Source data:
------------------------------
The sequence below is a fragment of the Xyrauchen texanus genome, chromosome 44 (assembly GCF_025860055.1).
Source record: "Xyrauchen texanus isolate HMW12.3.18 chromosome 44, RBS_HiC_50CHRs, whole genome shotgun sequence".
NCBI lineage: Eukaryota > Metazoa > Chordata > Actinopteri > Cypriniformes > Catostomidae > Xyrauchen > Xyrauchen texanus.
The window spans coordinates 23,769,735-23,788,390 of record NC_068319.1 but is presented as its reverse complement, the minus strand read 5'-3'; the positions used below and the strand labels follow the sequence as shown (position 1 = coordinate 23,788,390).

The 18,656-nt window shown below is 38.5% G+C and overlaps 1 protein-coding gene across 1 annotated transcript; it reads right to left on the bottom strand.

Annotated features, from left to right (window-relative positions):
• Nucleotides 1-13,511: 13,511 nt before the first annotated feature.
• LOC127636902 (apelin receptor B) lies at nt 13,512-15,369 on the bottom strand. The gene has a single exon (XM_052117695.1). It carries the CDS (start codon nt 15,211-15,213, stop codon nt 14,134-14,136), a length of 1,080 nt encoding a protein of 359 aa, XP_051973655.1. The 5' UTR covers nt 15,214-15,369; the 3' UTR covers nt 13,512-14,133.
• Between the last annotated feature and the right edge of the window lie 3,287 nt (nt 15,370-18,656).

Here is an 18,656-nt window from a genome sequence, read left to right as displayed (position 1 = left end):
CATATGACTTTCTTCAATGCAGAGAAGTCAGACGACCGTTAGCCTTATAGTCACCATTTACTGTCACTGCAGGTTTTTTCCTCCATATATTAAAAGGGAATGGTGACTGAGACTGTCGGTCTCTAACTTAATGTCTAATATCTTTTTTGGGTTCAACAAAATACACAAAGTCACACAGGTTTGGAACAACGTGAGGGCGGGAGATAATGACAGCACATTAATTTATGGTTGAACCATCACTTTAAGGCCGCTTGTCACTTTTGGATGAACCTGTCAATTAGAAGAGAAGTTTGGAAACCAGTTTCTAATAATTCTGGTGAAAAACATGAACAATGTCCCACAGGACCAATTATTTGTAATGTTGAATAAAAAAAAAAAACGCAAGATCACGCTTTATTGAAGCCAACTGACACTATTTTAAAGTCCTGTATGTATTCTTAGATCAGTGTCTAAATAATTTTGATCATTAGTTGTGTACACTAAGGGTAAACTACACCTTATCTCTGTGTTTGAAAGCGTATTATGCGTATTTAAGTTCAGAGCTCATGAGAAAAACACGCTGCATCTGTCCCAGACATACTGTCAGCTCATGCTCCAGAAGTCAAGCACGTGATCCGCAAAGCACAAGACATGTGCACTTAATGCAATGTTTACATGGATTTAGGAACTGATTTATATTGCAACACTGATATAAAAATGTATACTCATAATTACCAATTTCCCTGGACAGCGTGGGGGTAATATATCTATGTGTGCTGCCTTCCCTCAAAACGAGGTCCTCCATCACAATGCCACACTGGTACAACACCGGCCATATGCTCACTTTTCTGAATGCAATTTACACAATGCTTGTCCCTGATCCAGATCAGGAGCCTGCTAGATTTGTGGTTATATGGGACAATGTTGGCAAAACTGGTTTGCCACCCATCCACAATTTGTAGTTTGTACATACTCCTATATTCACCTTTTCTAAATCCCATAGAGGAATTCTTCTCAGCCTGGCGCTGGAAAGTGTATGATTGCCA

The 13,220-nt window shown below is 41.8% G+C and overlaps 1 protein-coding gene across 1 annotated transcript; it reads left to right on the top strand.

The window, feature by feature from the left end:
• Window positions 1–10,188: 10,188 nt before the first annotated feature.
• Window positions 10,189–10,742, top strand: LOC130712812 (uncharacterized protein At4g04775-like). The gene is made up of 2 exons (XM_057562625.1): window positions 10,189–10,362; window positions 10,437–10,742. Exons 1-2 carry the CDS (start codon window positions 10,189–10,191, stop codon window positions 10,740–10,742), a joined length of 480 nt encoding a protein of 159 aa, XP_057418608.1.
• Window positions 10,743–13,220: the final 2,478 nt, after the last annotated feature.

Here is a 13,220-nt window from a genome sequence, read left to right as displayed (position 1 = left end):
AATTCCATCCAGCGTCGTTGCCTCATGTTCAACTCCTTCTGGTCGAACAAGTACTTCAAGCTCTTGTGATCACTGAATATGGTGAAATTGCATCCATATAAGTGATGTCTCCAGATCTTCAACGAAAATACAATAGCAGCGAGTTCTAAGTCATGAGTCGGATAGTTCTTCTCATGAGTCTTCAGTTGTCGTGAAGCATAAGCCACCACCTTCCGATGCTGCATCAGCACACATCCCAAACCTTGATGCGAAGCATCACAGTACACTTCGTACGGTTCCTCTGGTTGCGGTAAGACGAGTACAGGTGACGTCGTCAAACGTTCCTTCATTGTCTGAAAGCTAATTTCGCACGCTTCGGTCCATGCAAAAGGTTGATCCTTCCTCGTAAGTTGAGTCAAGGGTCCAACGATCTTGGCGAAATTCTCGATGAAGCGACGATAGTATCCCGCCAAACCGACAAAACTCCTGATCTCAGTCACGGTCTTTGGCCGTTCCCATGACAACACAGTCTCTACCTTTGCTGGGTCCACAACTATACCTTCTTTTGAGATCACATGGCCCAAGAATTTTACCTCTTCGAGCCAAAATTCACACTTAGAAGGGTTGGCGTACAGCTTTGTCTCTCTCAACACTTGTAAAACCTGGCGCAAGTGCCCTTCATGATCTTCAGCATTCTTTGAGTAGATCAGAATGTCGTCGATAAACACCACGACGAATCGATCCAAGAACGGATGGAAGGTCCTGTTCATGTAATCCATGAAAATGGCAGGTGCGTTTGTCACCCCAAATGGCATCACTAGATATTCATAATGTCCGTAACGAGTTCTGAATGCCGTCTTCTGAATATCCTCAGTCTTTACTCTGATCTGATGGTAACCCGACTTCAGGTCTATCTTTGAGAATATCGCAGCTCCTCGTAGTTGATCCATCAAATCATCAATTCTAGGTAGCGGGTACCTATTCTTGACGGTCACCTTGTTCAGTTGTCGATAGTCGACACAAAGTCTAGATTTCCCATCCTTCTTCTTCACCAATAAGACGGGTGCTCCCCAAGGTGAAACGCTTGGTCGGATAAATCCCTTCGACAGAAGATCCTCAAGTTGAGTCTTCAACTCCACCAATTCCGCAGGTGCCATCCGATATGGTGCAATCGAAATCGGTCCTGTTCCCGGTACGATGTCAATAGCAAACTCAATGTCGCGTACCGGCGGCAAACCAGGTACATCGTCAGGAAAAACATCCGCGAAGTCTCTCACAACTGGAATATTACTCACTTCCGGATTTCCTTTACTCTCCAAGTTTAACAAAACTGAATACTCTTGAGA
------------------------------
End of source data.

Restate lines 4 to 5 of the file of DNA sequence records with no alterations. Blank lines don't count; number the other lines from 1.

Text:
The window spans coordinates 23,769,735-23,788,390 of record NC_068319.1 but is presented as its reverse complement, the minus strand read 5'-3'; the positions used below and the strand labels follow the sequence as shown (position 1 = coordinate 23,788,390).

The 18,656-nt window shown below is 38.5% G+C and overlaps 1 protein-coding gene across 1 annotated transcript; it reads right to left on the bottom strand.